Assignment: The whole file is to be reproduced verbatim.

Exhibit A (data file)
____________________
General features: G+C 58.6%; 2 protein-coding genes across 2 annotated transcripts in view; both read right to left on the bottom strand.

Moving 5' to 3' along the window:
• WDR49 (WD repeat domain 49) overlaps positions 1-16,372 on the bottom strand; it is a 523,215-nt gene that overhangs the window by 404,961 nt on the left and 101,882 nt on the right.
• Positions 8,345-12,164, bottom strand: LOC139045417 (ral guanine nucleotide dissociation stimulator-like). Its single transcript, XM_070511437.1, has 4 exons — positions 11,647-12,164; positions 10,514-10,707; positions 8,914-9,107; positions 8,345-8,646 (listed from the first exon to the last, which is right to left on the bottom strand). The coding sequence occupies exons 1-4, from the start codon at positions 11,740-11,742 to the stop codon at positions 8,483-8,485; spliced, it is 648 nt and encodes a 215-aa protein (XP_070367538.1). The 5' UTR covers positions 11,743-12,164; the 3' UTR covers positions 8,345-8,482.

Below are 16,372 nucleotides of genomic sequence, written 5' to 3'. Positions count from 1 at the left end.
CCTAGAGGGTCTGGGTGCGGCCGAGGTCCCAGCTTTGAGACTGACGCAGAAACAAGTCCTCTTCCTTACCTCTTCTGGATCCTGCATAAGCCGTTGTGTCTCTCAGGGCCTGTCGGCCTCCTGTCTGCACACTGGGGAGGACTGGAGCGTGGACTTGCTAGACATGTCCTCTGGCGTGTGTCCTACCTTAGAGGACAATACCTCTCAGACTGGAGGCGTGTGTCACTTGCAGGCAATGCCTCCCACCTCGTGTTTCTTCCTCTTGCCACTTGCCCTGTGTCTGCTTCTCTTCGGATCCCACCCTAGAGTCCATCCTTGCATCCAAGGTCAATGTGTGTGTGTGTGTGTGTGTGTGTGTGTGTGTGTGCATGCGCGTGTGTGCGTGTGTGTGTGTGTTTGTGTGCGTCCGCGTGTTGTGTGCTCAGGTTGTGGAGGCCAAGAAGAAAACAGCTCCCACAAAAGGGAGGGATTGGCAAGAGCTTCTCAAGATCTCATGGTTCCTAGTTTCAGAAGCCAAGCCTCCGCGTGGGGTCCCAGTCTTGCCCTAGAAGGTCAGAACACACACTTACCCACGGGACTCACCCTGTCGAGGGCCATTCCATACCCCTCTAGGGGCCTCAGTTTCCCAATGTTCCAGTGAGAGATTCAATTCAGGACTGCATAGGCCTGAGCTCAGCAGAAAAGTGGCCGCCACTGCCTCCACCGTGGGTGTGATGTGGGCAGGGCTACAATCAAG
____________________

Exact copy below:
General features: G+C 58.6%; 2 protein-coding genes across 2 annotated transcripts in view; both read right to left on the bottom strand.

Moving 5' to 3' along the window:
• WDR49 (WD repeat domain 49) overlaps positions 1-16,372 on the bottom strand; it is a 523,215-nt gene that overhangs the window by 404,961 nt on the left and 101,882 nt on the right.
• Positions 8,345-12,164, bottom strand: LOC139045417 (ral guanine nucleotide dissociation stimulator-like). Its single transcript, XM_070511437.1, has 4 exons — positions 11,647-12,164; positions 10,514-10,707; positions 8,914-9,107; positions 8,345-8,646 (listed from the first exon to the last, which is right to left on the bottom strand). The coding sequence occupies exons 1-4, from the start codon at positions 11,740-11,742 to the stop codon at positions 8,483-8,485; spliced, it is 648 nt and encodes a 215-aa protein (XP_070367538.1). The 5' UTR covers positions 11,743-12,164; the 3' UTR covers positions 8,345-8,482.

Below are 16,372 nucleotides of genomic sequence, written 5' to 3'. Positions count from 1 at the left end.
CCTAGAGGGTCTGGGTGCGGCCGAGGTCCCAGCTTTGAGACTGACGCAGAAACAAGTCCTCTTCCTTACCTCTTCTGGATCCTGCATAAGCCGTTGTGTCTCTCAGGGCCTGTCGGCCTCCTGTCTGCACACTGGGGAGGACTGGAGCGTGGACTTGCTAGACATGTCCTCTGGCGTGTGTCCTACCTTAGAGGACAATACCTCTCAGACTGGAGGCGTGTGTCACTTGCAGGCAATGCCTCCCACCTCGTGTTTCTTCCTCTTGCCACTTGCCCTGTGTCTGCTTCTCTTCGGATCCCACCCTAGAGTCCATCCTTGCATCCAAGGTCAATGTGTGTGTGTGTGTGTGTGTGTGTGTGTGTGTGTGCATGCGCGTGTGTGCGTGTGTGTGTGTGTTTGTGTGCGTCCGCGTGTTGTGTGCTCAGGTTGTGGAGGCCAAGAAGAAAACAGCTCCCACAAAAGGGAGGGATTGGCAAGAGCTTCTCAAGATCTCATGGTTCCTAGTTTCAGAAGCCAAGCCTCCGCGTGGGGTCCCAGTCTTGCCCTAGAAGGTCAGAACACACACTTACCCACGGGACTCACCCTGTCGAGGGCCATTCCATACCCCTCTAGGGGCCTCAGTTTCCCAATGTTCCAGTGAGAGATTCAATTCAGGACTGCATAGGCCTGAGCTCAGCAGAAAAGTGGCCGCCACTGCCTCCACCGTGGGTGTGATGTGGGCAGGGCTACAATCAAG